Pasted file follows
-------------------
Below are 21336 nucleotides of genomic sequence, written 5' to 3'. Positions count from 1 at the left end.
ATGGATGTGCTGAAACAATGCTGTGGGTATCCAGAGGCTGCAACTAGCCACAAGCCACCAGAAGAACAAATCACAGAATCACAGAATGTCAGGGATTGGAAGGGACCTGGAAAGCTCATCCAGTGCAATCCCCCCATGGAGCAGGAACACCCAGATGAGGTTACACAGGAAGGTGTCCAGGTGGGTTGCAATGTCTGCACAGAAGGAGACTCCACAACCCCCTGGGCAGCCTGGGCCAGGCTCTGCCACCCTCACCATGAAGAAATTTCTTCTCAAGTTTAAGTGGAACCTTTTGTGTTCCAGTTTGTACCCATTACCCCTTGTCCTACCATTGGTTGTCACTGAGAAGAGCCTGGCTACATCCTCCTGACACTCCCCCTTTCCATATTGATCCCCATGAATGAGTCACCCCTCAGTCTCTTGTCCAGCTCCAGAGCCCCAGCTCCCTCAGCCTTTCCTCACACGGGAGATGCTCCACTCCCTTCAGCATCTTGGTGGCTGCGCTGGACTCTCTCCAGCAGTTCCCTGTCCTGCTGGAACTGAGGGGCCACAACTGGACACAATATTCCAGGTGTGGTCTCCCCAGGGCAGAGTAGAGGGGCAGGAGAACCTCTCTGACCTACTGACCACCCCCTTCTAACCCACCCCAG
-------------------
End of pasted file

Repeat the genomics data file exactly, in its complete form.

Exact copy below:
Below are 21336 nucleotides of genomic sequence, written 5' to 3'. Positions count from 1 at the left end.
ATGGATGTGCTGAAACAATGCTGTGGGTATCCAGAGGCTGCAACTAGCCACAAGCCACCAGAAGAACAAATCACAGAATCACAGAATGTCAGGGATTGGAAGGGACCTGGAAAGCTCATCCAGTGCAATCCCCCCATGGAGCAGGAACACCCAGATGAGGTTACACAGGAAGGTGTCCAGGTGGGTTGCAATGTCTGCACAGAAGGAGACTCCACAACCCCCTGGGCAGCCTGGGCCAGGCTCTGCCACCCTCACCATGAAGAAATTTCTTCTCAAGTTTAAGTGGAACCTTTTGTGTTCCAGTTTGTACCCATTACCCCTTGTCCTACCATTGGTTGTCACTGAGAAGAGCCTGGCTACATCCTCCTGACACTCCCCCTTTCCATATTGATCCCCATGAATGAGTCACCCCTCAGTCTCTTGTCCAGCTCCAGAGCCCCAGCTCCCTCAGCCTTTCCTCACACGGGAGATGCTCCACTCCCTTCAGCATCTTGGTGGCTGCGCTGGACTCTCTCCAGCAGTTCCCTGTCCTGCTGGAACTGAGGGGCCACAACTGGACACAATATTCCAGGTGTGGTCTCCCCAGGGCAGAGTAGAGGGGCAGGAGAACCTCTCTGACCTACTGACCACCCCCTTCTAACCCACCCCAG